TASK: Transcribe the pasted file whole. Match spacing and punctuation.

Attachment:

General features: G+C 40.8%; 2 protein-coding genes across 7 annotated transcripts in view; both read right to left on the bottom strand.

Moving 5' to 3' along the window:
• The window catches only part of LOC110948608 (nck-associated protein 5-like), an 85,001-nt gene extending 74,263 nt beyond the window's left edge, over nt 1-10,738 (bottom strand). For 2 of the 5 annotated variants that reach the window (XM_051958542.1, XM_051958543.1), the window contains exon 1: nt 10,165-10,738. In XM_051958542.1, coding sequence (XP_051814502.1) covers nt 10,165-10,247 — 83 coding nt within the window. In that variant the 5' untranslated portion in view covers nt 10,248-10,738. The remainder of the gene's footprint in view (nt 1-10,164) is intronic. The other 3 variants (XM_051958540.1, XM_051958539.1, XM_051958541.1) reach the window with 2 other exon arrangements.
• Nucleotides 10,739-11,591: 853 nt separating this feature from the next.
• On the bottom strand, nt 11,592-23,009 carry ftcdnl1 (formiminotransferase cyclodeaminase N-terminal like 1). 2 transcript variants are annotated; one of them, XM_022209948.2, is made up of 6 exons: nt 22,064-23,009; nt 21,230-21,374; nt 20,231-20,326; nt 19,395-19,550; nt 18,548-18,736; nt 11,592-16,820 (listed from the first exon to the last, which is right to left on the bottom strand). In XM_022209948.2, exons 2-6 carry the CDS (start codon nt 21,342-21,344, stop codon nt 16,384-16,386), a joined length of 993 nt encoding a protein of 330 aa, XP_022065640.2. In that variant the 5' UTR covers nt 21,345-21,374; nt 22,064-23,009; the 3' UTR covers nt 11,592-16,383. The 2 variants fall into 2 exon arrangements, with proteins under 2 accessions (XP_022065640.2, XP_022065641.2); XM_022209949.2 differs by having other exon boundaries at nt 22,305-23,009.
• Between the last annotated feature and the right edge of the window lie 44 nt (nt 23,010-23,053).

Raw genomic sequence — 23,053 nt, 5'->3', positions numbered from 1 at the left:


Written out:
General features: G+C 40.8%; 2 protein-coding genes across 7 annotated transcripts in view; both read right to left on the bottom strand.

Moving 5' to 3' along the window:
• The window catches only part of LOC110948608 (nck-associated protein 5-like), an 85,001-nt gene extending 74,263 nt beyond the window's left edge, over nt 1-10,738 (bottom strand). For 2 of the 5 annotated variants that reach the window (XM_051958542.1, XM_051958543.1), the window contains exon 1: nt 10,165-10,738. In XM_051958542.1, coding sequence (XP_051814502.1) covers nt 10,165-10,247 — 83 coding nt within the window. In that variant the 5' untranslated portion in view covers nt 10,248-10,738. The remainder of the gene's footprint in view (nt 1-10,164) is intronic. The other 3 variants (XM_051958540.1, XM_051958539.1, XM_051958541.1) reach the window with 2 other exon arrangements.
• Nucleotides 10,739-11,591: 853 nt separating this feature from the next.
• On the bottom strand, nt 11,592-23,009 carry ftcdnl1 (formiminotransferase cyclodeaminase N-terminal like 1). 2 transcript variants are annotated; one of them, XM_022209948.2, is made up of 6 exons: nt 22,064-23,009; nt 21,230-21,374; nt 20,231-20,326; nt 19,395-19,550; nt 18,548-18,736; nt 11,592-16,820 (listed from the first exon to the last, which is right to left on the bottom strand). In XM_022209948.2, exons 2-6 carry the CDS (start codon nt 21,342-21,344, stop codon nt 16,384-16,386), a joined length of 993 nt encoding a protein of 330 aa, XP_022065640.2. In that variant the 5' UTR covers nt 21,345-21,374; nt 22,064-23,009; the 3' UTR covers nt 11,592-16,383. The 2 variants fall into 2 exon arrangements, with proteins under 2 accessions (XP_022065640.2, XP_022065641.2); XM_022209949.2 differs by having other exon boundaries at nt 22,305-23,009.
• Between the last annotated feature and the right edge of the window lie 44 nt (nt 23,010-23,053).

Raw genomic sequence — 23,053 nt, 5'->3', positions numbered from 1 at the left: